One more note: the winner of the 2016 Top 10 contest is Laney, who was the only reader to correctly guess 9 out of 10 picks (though the one miss, Shouwa Genroku Rakugo Shinjuu, was a big one).  The prize, of course, is a commission – a post on whatever series you choose (as long as I’ve seen it).  Laney, please let me know via the comments which show you’d like me to write about – obviously it’d be more interesting if it’s one I didn’t fully blog on the site.  Congratulations!

That’ll about do it for the 2016 wrap-up – our own “Oscars” will be following along shortly. As always, my sincerest thanks to everyone who reads and comments here at LiA, and especially those of you that help the site out financially. You make all this possible, and you make it worth doing.  May 2017 be a better year for all of us.

有難うございます!

Enzo

 

 

ありがとうございます
ありがとうございます
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18 comments

  1. H

    Technically GN isn’t an LN adaptation. It is a mixed media project conceived as LN, manga, anime and web comic at the same time. While the manga follows the same story as the LN, they act as a prequel to the anime which is 100% original story. So you may argue you had no LN adaptations in top 20 this year once again.

  2. l

    Thank you–it feels kind of cheap winning without Rakugo, but I’ll take it!

    Could I request a favorite show from 2008 that you haven’t covered on this site (to include its sequels)? Or is it easier if I just pick an anime?

  3. You mean a non-anime TV show? I hadn’t thought about that but if I’ve seen it sure, I’ll consider it. Try me.

  4. l

    Oops, sorry, I meant you pick an anime from 2008 that you really like that you’ve never covered here (although if you’d like to do a non-anime TV show, go for it). I’m looking for recommendations, and I haven’t seen a lot of anime from that year.

  5. I’d do that, sure, though it’s really much more of a prize if you’re the one who picks! What 2008 shows are you especially fond of?

  6. o

    Oh please choose Michiko to Hatchin, started in October 2008. Fantastic series that is one of my favorites. Would really make my day :)

  7. l

    Actually, it’d be a big prize for me because I’d rather hear about an anime that you really like that I haven’t seen, so that I can go watch it. I haven’t seen a lot of anime pre-2010 with the exception of 2007, so I thought asking for a 2008 anime would be a safe bet. Btw, I’ve seen anime from 2007 because you’ve done a couple of posts on that year. I watched TTGL, 5CM Per Second, and Seirei no Moribito because of your site, so thank you for that!

    I know that’s fudging the terms of the prize a little bit–I was cheating a little because I really value your recommendations. If it’s easier for you, I can definitely pick an anime–I’m thinking your choice of Honey and Clover, Cowboy Bebop, Gankutsuou, Revolutionary Girl Utena, or Neon Genesis Evangelion, if you’ve seen any of those shows.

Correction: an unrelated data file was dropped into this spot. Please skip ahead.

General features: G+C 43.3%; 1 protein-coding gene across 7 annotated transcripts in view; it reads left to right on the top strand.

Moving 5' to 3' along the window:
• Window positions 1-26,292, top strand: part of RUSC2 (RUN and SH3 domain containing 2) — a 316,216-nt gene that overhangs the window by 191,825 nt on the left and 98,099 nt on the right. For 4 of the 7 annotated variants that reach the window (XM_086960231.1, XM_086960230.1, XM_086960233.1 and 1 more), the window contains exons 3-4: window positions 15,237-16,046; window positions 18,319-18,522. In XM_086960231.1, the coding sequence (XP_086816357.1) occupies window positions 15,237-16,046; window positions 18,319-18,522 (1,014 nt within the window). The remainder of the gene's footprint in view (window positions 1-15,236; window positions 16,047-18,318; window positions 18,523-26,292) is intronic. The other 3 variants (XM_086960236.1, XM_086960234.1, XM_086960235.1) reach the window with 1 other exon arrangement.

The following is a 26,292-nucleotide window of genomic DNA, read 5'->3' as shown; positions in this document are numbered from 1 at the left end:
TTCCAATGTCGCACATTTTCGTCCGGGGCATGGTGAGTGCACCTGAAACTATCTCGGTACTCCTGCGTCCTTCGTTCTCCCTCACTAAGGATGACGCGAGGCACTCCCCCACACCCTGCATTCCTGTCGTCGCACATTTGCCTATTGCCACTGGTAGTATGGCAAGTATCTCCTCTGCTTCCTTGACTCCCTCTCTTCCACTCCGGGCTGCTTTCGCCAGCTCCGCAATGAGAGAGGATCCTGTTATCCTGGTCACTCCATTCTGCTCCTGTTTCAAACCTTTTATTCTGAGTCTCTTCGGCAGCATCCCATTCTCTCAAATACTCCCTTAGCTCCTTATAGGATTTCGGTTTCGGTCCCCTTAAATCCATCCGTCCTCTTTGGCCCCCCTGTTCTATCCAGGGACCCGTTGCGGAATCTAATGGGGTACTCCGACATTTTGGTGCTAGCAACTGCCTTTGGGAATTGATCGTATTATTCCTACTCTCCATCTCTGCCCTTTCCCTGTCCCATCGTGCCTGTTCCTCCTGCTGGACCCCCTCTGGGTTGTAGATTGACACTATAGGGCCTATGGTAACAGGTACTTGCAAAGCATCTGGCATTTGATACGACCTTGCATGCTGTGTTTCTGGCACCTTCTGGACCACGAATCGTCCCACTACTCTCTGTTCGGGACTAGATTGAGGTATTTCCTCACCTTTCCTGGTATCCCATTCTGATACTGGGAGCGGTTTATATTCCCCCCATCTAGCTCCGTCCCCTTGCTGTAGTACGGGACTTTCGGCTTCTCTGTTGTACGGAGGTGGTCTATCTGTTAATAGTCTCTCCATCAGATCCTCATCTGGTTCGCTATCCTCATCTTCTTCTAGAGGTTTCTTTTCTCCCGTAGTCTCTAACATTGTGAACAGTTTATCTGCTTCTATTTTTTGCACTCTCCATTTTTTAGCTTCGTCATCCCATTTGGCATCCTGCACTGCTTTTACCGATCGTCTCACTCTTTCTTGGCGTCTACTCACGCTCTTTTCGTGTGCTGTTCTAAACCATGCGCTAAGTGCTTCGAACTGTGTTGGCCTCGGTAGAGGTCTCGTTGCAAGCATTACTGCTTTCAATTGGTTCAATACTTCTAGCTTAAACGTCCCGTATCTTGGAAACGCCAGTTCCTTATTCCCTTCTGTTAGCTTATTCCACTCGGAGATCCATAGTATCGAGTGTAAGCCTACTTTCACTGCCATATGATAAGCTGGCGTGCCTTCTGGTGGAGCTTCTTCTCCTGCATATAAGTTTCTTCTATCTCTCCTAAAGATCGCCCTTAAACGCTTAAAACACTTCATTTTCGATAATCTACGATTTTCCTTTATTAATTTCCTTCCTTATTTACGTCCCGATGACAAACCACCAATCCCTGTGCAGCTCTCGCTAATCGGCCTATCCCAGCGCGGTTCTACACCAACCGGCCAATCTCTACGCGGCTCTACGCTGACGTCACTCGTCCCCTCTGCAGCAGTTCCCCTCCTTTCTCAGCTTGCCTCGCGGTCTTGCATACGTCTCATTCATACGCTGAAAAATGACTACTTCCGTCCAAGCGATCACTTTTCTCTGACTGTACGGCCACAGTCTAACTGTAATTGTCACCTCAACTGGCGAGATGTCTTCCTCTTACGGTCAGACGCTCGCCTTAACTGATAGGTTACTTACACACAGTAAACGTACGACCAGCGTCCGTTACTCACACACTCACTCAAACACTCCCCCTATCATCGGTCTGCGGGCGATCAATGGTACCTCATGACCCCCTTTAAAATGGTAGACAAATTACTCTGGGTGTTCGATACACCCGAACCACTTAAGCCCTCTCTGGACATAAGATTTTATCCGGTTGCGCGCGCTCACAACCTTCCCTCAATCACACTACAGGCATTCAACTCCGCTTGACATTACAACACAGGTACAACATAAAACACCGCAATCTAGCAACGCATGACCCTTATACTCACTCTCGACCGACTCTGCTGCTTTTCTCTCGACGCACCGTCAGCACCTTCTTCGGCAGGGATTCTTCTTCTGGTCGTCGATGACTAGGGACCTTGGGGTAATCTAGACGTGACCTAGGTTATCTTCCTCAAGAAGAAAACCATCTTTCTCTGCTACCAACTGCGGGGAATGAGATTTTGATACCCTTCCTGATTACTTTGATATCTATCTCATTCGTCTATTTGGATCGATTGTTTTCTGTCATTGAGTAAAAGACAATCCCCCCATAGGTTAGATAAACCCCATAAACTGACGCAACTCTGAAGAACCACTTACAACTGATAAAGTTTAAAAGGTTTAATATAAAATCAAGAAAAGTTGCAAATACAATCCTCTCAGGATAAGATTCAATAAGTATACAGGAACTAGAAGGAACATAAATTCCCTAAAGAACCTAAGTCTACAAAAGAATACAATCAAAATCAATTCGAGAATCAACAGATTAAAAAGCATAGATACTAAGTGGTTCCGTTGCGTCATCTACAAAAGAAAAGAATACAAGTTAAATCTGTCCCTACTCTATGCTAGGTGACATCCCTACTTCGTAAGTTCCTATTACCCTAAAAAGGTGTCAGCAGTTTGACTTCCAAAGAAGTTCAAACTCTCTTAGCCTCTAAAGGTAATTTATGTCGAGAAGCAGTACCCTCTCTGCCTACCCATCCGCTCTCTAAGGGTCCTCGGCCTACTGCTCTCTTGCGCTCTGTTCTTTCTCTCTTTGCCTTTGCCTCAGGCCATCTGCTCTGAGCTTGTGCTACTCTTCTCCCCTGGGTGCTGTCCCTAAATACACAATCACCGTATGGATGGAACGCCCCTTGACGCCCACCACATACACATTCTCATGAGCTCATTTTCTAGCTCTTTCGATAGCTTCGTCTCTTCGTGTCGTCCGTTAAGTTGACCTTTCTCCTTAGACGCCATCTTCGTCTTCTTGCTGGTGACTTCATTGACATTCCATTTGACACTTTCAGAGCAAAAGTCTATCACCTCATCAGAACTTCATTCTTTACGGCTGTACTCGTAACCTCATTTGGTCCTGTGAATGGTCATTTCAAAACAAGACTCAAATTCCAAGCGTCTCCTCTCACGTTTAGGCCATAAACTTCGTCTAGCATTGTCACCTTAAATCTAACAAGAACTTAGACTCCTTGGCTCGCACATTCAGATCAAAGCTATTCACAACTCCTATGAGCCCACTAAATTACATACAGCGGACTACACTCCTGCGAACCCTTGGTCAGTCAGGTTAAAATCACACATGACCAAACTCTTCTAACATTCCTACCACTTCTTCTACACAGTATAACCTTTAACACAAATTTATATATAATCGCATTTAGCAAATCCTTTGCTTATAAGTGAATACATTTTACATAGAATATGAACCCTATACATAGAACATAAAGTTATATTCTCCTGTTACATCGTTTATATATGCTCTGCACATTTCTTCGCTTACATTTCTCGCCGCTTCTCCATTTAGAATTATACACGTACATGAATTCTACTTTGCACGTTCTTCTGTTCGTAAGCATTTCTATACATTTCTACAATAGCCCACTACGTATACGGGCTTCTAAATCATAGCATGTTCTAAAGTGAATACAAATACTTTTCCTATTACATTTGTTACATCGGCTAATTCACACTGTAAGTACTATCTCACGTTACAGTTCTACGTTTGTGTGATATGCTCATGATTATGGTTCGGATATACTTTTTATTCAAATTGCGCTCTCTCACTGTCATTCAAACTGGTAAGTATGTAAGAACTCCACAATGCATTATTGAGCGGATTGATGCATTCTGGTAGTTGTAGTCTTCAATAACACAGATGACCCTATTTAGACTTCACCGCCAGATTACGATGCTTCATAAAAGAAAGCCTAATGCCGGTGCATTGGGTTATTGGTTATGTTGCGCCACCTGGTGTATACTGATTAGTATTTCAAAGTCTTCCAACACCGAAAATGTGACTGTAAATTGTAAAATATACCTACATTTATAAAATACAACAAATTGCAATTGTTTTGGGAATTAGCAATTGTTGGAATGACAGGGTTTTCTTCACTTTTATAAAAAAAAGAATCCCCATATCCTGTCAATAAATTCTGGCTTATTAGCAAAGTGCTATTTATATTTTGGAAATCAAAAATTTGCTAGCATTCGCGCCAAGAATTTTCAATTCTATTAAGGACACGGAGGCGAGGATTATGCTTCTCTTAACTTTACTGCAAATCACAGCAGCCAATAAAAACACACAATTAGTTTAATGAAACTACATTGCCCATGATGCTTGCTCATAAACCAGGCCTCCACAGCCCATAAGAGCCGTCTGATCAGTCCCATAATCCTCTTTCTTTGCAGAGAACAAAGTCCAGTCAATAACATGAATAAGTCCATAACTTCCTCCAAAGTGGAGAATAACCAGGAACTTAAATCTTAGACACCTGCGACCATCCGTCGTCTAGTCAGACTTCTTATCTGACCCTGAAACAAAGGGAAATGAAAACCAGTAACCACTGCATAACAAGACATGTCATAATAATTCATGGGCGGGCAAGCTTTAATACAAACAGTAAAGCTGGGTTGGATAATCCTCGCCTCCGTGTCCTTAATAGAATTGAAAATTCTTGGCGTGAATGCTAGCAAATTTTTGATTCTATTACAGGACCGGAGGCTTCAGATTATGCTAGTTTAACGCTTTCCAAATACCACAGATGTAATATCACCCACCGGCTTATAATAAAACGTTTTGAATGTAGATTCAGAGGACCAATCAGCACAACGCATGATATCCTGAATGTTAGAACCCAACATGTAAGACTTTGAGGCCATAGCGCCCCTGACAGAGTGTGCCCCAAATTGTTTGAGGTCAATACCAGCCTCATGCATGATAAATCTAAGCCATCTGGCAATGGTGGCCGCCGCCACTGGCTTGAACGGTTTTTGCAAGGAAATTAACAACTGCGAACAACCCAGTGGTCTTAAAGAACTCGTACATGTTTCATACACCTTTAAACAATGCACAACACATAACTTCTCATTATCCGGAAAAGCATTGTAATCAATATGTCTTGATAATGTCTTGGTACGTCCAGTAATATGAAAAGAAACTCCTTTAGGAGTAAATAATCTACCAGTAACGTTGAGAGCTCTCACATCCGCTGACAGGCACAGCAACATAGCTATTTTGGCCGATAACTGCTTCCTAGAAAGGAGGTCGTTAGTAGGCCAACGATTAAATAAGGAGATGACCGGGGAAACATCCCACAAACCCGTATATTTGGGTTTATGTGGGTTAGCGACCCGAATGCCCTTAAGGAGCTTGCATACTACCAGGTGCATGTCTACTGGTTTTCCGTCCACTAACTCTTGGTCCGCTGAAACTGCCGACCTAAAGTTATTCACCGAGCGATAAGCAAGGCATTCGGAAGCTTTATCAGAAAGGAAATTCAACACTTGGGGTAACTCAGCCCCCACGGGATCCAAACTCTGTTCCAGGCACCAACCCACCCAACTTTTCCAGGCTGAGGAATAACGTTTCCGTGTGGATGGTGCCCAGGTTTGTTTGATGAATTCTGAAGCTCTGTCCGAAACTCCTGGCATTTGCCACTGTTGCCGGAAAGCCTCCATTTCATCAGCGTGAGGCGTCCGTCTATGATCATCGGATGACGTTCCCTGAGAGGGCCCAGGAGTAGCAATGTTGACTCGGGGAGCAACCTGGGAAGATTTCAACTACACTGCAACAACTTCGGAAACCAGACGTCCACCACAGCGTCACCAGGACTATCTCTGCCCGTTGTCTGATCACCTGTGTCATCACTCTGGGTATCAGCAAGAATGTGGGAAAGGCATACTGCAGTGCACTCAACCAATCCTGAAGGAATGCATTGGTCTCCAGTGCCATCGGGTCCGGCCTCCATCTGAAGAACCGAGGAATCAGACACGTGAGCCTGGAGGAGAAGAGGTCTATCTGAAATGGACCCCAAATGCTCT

8. If I’ve seen NGE? ROFL! That’s hardly a necessary question.

    I’ll look over the 2008 list and see what strikes me – you’re right, I have written about 2007 a bit even though it was before I started the site (because it was IMO the greatest anime year ever, by a wide margin).

  9. l

    Haha, Eva I knew because I’d seen the Rebuild posts–I wanted to pick at least one show I knew you’d watched (and liked). But I didn’t realize you’d written about Gankutsuou, so I’m glad I asked!

    Thank you! Really looking forward to the post, whatever you choose.

  10. S

    If 2008 is the year, there’s no better series to blog than Kaiba. It’s not necessarily the best show of that year – though it might have been, if the ending hadn’t been so messy – but it’s one of Yuasa’s most ambitious works, which means there’s no shortage of discussion and analysis to be had about it.

    Time of Eve would be cool, as well.

  11. Laney is the only one I’m taking requests from, as they won the contest. And since they’ve given me the task of choosing something myself, that’s what I’ll do.

    My recollection of 2008 was that it was a pretty meh year for anime, and looking over the series list indeed it was. I have actually written about a couple of 2008 shows, but there are two that stand out which I’ve mentioned often but never devoted an entire post to (one started in 2007, but ended in ’08). I’ll decide which one I have a yen to write about and go from there.

  12. So Ghost Hound or True Tears?

    Scratch that, Chi’s Sweet Home…

  13. q

    Michiko to Hatchin, of course :)

  14. B

    I’ve been reading Ballroom e Youkoso, and boy, that is one good read. I’m glad that Production I.G. is the one working on this one. The anime adaptation could be quite something.

  15. Z

    Wait! What? BeY as an anime? How did I miss the news about that?

    Excellent!

  16. N

    I miss Bowie a lot.

    Thank you, Enzo, for yet another year of passionate blogging. I don’t know how you manage, but I’m glad that you do.
    Trurth be told, I haven’t watched much anime this year, but I kept reading your posts just to know what I’m missing on.
    Keep it up! You’re an inspiration to us all.

  17. Wait till you have to sit through the pledge drive before you thank me! But I appreciate the thought, seriously.